West Nile virus found in B.C. birds

West Nile virus found in B.C. birds

No human cases have been reported to date.

The provincial Animal Health Centre lab has confirmed that two dead ravens submitted from Kimberley as part of routine surveillance have tested positive for West Nile virus.

This is the first evidence of West Nile virus activity in the province this year. To date, there have been no human cases reported, no positive mosquito pools identified, and no positives identified by Canadian Blood Services through their screening program.

Interior Health works closely with the B.C. Centre for Disease Control and Canadian Blood Services to monitor West Nile virus activity. Surveillance includes screening the blood supply and reporting human and animal cases.

West Nile virus is a disease usually spread between birds by mosquitoes. Some mosquitoes in Canada can spread West Nile virus to humans through mosquito bites.

Mosquitoes can also transmit West Nile virus to horses and occasionally to other animals. Horse owners are advised to contact their veterinarians for information about equine vaccines for West Nile virus.

The risk of getting West Nile virus is highest in the warmer months of the summer, usually from the end of July through August. The risk of becoming seriously ill is low for most people; however, people over the age of 50 and those with compromised immune systems are more at risk.

Symptoms can range from mild to severe. Most people (70 to 80 per cent) who are infected with West Nile virus have no symptoms.

Some people have mild symptoms that can include fever, headache, body aches, mild rash, and swollen lymph glands. First symptoms usually appear within two to 15 days after infection.

Anyone infected with West Nile virus can be at risk of developing more severe symptoms and health effects. Adults 50 or older and those with underlying conditions or weaker immune systems, however, are at greater risk.

Very few people (fewer than one per cent of people infected with the virus) will develop severe symptoms and health effects. In many of these cases, the infection can affect the central nervous system. Serious symptoms can include rapid onset of severe headache, high fever, stiff neck, nausea and/or vomiting, difficulty swallowing, drowsiness, and confusion. You can also get serious symptoms such as loss of consciousness, lack of coordination, muscle weakness, and paralysis.

In general, recovery can take a week for mild cases. Some people with severe cases could experience a variety of health effects for many months to years after their initial illness. Some severe cases of the disease can be fatal.

There are things everyone can do to reduce the risk of West Nile virus infection. Any activity that prevents mosquitoes from biting or breeding can help to reduce the risk.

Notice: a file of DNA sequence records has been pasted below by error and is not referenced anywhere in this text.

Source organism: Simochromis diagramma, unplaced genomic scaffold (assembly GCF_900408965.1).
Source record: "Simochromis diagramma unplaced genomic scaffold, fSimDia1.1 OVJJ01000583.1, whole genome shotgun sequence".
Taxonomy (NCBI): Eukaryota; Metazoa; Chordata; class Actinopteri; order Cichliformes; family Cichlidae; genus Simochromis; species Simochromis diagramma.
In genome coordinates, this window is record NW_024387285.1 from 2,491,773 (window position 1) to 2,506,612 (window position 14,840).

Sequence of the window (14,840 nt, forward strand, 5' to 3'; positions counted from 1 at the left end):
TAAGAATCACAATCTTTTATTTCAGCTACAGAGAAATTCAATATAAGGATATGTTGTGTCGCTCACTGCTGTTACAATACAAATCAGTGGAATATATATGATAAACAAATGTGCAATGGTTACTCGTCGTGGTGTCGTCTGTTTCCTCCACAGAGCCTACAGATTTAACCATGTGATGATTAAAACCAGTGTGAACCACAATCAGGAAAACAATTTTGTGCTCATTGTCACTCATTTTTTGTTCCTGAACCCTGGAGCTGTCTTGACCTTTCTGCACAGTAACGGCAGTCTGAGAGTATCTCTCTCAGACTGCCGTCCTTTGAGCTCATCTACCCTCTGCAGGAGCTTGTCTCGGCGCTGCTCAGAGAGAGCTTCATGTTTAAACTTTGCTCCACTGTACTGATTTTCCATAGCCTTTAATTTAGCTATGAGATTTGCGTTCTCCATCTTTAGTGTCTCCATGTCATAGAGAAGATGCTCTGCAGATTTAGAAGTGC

Prevent mosquito breeding around your home. Anything that can hold water can be a mosquito breeding area. Identify and remove potential breeding areas on your property: empty saucers under flowerpots; change water in bird baths twice a week; unclog rain gutters; drain tarps, tires, and other debris where rain water may collect; and install a pump in ornamental ponds or stock them with fish. Stagnant backyard pools can be a big source of mosquitoes, and should be maintained regularly to prevent mosquito growth.

Install screens on windows. Screens will help prevent mosquitoes from coming indoors.

Avoid outdoor activities at dusk and dawn. This is the time of day whenmosquitoes that can carry the virus are most active.

Wear protective clothing. If you are in an area with mosquitoes, wear loose fitting, light-coloured clothing, full-length pants, and a long-sleeved shirt.

Use mosquito repellent. Apply mosquito repellent to areas of exposed skin. Check the product label for instructions on proper use. Repellents containing DEET are safe for those over six months of age when used according to the directions on the label. View the HealthLinkBC file on DEET (http://bit.ly/2PGNuET) for guidelines on how frequently to apply repellent. DEET-free products (such as those containing icardin, p-menthane-3, 8-diol /lemon-eucalyptus oil, or soybean oil) are also available, but may not provide as long-lasting protection.

The risk of infection from handling birds is very low; however, you should not use your bare hands to handle wild birds (dead or alive). If you need to move a dead bird, use a shovel to pick it up, place it in double garbage bags, and be careful not to puncture the garbage bags.

If you do not have a shovel, use heavy-duty, leak-proof rubber gloves similar to those used in house cleaning, or use several leak-proof plastic bags as a glove. Turn the plastic bag inside out over your hand, grasp the bird, and then pull the bag out over the bird so the bird is inside it. Be careful not to touch the bird, and keep your hands outside the bag. Handle the bird so its beak or claws do not puncture the gloves or bags.

Make sure you and your clothing do not contact the bird, its blood, or other body fluids or feces. Dispose of the bird according to local bylaws, and always wash your hands after disposal of any dead animal, even if you wear gloves.

Unusual clusters of dead birds can be reported to the BC Interagency Wild Bird Mortality Investigation at 1-866-431-BIRD (2473).



editorial@accjournal.ca

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